Tuesday, 25 July 2017

Theatre Review: Common

It all started to go wrong with a salad.

Specifically, the ‘seasonal salad with halloumi’ at the National Theatre’s Kitchen restaurant which, essentially, was a big bowl of cold asparagus, courgette and broccoli with the most pathetic amount of halloumi plonked on top. And a shit tonne of coriander for some reason. This alleged salad made me angry, as an inadequate amount of halloumi in my meal is wont to do. It was bland, it was boring and the lack of halloumi made it impossible for me to understand.

Which made it the perfect accompaniment to the play I was at the NT to see: the bland, boring and utterly incomprehensible Common. It was, in fact, Common in salad form.

Common, which has already been universally panned but I’m a fan of kicking productions that deserve it whether they’re down or not, purports to tell some kind of story about the Acts of Enclosure and the effect of this on a small rural community and its motley assortment inhabitants, human and corvine. However, how anyone can tell what story it’s telling is beyond me. Common is perhaps the worst written play I have ever seen. It is certainly the most bizarrely impenetrable. I don’t really know how to describe how inexplicable the syntax and structure of the script is. It almost feels like someone has taken the script of a perfectly adequate if rather boring play, cut it up so that each word is on a separate piece of paper and then stuck it all back together whilst wearing a blindfold. Either that or it was written by someone with the grasp of the English language of Yoda from Star Wars, if Yoda’s first language was Esperanto.

You think I’m exaggerating, but I’m really not. This play is nigh on impossible to follow at a level any deeper than the basic plot. I have no idea of the motivations of any of the characters. I have only the sketchiest understanding of their histories or who they are. I can just about explain to you what happens in the play but I can’t tell you why. I’d love to know the thought process behind this writing, because it feels to me like the sort of pretentiousness for pretentiousness’ sake that makes me even angrier than a salad with inadequate halloumi. The impact of this is terminal: no matter how good the production around this play is, it will always be a disaster. If you can’t write a play that your audience has a hope of understanding then what’s the point?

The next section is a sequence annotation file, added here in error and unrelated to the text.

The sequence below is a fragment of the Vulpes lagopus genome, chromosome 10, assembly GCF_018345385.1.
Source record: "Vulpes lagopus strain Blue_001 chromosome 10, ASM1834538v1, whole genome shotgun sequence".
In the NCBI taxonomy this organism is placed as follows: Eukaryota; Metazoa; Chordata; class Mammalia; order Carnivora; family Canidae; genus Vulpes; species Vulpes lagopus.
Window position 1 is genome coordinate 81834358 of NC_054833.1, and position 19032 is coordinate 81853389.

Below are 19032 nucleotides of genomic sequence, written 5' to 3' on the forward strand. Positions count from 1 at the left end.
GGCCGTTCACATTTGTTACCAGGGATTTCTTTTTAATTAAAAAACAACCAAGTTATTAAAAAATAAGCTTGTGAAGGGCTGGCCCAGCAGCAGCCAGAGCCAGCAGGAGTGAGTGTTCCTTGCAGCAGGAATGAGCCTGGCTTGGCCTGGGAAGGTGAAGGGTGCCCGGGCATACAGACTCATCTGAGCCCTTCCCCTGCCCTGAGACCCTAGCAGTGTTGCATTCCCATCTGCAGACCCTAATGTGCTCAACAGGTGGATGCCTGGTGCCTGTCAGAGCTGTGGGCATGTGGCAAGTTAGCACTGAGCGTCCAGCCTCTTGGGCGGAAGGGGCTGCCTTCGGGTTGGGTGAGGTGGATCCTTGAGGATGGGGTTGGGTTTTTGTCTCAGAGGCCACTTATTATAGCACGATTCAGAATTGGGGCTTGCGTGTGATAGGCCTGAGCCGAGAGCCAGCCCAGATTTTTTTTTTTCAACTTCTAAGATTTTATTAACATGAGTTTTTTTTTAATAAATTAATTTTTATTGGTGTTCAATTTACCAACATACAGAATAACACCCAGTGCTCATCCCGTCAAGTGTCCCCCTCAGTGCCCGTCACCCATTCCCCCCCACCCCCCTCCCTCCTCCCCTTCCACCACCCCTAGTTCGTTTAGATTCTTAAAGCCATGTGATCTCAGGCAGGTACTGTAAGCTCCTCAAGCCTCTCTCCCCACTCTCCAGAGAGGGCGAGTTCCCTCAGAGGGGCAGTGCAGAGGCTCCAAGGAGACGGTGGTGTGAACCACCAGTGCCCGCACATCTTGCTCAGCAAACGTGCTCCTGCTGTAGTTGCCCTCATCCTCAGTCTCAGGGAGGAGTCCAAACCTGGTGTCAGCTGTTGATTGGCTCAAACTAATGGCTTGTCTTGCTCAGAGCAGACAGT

What I was able to glean of the plot and the characters didn’t do much to improve my opinion of Common. If you think a play about the Acts of Enclosure sounds dull that’s because, guess what, it is. The attempts to enliven it with alleged cliffhangers of the sort that end Act One fail because said cliffhanger is so cheap and dishonest that it is allowed to hang for all of a second before being resolved in the most unimaginative way. The characters all seem terribly unpleasant, or annoying, and I cared about what happened to literally none of them except when occasionally some of them died and I was happy because it meant that the play must surely be slightly nearer the end. Not even the animatronic crow elicited my sympathy, mostly because it was embarrassingly unrealistic.

That any production of this play is by definition irredeemable is a fact, but that’s not to say that this production doesn’t have a good go at disproving it. It has a great cast, god knows how, who do their best with the material at their disposal: Anne-Marie Duff is a charismatic lead, Tim McMullan (always great) an enjoyable foil for her whilst Cush Jumbo and John Dagleish bring some much needed warmth and heart. But it’s irrelevant given the script they have to work with.

The production values are high too. The design is fantastically atmospheric; the music is great, the use of unusual instruments and sounds making for an engaging live soundtrack and my favourite thing about the whole production, the lighting and use of shadow is ballsy and striking and the projection, especially when used to show weather, is really strong. It’s  too long (despite having had over half an hour shaved off it since it opened, I can’t even imagine the tedium of sitting through the original) but there’s otherwise not much to technically fault here. Except the stinker of a play.

It’s baffling to me that anyone at the NT thought that staging this play was a good idea. Staging it in the huge and cavernous Olivier seems particularly stupid (especially when the blockbuster Angels in America has sold out its entire run in the smaller Lyttelton at the same time). When I went, on a Friday evening, the Olivier was emptier than I’ve ever seen it with less than half of the seats filled. The money the NT must be losing here is, frankly, deserved. Perhaps that’s why they clearly can’t afford enough halloumi for their salads.

Common plays in the Olivier at the NT until August 5th. There are plenty of tickets available.


  1. I agree with your sentiments! We left at half time, feeling that we'd rather spend the next hour and a half doing something else...

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